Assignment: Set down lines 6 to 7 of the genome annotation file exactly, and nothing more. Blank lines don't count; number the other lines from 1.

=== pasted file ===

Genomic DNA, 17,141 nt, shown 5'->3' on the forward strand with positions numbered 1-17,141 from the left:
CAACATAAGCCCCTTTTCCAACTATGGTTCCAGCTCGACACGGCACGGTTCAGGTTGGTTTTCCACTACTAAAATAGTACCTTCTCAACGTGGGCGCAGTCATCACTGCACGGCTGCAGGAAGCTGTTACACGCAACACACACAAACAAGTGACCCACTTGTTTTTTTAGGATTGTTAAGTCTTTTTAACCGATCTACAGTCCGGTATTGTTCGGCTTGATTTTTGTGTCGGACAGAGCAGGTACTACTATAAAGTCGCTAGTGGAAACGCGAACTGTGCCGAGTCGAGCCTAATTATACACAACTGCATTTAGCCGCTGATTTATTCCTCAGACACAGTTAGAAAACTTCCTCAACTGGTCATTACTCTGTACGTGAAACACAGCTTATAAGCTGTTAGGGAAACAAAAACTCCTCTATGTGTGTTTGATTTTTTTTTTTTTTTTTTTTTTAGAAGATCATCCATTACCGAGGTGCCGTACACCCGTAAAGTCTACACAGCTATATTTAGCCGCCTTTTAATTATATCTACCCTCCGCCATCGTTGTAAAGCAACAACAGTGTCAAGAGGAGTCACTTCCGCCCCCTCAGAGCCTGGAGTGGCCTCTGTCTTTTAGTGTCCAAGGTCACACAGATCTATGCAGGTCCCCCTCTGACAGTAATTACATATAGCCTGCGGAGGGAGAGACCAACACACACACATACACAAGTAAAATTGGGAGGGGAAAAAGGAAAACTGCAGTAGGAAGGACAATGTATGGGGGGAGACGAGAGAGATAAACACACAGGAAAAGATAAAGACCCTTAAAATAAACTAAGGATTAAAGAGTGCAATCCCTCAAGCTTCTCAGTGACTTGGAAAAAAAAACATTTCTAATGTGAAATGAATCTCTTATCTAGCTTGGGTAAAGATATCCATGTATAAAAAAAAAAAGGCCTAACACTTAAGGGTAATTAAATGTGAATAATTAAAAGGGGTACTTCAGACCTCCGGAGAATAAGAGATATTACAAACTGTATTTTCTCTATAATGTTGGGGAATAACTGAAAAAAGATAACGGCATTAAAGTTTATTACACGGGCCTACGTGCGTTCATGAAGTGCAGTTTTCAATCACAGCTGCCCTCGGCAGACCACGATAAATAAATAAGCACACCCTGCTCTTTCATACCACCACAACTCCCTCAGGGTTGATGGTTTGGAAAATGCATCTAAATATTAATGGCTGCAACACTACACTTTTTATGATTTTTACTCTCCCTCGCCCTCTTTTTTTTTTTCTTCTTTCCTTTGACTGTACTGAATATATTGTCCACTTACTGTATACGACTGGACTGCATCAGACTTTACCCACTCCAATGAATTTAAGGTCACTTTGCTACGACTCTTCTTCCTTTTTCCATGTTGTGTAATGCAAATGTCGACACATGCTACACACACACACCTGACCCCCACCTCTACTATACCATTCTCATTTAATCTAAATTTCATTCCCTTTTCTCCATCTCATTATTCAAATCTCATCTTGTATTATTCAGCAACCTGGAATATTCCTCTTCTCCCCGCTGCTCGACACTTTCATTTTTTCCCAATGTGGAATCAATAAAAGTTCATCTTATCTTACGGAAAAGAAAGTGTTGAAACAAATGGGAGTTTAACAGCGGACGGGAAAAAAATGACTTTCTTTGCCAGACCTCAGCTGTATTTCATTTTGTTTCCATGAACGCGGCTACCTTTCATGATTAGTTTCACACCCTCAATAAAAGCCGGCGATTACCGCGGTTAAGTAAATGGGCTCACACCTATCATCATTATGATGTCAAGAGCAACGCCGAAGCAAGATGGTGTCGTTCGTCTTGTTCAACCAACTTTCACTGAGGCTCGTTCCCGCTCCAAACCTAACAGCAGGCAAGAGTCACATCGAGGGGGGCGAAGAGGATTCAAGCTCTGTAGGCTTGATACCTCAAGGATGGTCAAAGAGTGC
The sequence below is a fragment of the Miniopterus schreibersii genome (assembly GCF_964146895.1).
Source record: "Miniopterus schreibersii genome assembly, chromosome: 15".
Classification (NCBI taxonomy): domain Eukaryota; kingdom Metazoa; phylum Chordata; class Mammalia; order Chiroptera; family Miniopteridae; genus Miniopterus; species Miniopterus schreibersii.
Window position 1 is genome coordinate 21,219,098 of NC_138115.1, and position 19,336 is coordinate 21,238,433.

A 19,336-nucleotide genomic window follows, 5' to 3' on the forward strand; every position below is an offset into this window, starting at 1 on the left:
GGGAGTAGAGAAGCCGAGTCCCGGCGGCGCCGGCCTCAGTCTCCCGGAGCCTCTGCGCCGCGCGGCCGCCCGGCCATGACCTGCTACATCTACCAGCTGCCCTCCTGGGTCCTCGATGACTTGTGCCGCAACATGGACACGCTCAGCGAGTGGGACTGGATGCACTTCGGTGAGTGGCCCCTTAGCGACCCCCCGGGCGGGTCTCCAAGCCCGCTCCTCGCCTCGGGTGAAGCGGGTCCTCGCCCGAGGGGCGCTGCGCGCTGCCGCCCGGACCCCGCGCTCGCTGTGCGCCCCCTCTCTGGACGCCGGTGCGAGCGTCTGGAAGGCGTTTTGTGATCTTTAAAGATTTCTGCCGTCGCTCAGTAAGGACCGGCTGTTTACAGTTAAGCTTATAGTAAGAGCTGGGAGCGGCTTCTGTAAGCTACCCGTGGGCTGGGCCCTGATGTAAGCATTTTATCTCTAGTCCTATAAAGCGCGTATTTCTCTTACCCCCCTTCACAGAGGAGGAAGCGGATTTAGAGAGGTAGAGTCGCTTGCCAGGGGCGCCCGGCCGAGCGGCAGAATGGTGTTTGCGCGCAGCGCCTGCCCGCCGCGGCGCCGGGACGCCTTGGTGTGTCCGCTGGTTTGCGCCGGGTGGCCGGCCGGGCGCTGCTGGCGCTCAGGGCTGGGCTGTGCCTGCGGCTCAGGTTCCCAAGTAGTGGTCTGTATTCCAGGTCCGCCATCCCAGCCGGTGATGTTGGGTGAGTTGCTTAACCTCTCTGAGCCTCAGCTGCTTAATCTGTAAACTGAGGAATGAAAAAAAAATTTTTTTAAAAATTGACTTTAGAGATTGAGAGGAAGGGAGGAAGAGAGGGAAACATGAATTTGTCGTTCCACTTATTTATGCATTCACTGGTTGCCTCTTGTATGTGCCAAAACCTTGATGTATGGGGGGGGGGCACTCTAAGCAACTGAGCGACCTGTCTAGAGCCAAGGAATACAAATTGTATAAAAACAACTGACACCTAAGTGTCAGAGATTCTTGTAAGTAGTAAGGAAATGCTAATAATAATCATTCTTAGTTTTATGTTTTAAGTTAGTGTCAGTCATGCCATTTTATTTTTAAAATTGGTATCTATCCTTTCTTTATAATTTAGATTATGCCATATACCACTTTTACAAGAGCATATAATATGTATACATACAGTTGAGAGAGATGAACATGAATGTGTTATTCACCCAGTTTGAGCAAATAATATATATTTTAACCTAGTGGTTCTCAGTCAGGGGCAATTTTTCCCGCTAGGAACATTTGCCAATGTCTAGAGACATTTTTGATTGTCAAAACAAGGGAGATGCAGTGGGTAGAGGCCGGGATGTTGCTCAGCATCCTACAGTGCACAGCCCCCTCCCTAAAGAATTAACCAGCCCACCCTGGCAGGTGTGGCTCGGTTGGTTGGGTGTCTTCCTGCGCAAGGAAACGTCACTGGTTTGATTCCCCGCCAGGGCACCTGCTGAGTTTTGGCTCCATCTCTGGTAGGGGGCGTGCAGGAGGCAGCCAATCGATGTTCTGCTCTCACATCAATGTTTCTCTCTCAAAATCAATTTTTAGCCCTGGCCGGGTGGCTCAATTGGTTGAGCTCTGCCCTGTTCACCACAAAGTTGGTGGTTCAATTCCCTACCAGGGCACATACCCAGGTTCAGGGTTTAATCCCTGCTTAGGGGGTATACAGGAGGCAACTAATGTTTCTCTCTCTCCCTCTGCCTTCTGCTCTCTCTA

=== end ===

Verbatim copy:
Window position 1 is genome coordinate 21,219,098 of NC_138115.1, and position 19,336 is coordinate 21,238,433.

A 19,336-nucleotide genomic window follows, 5' to 3' on the forward strand; every position below is an offset into this window, starting at 1 on the left: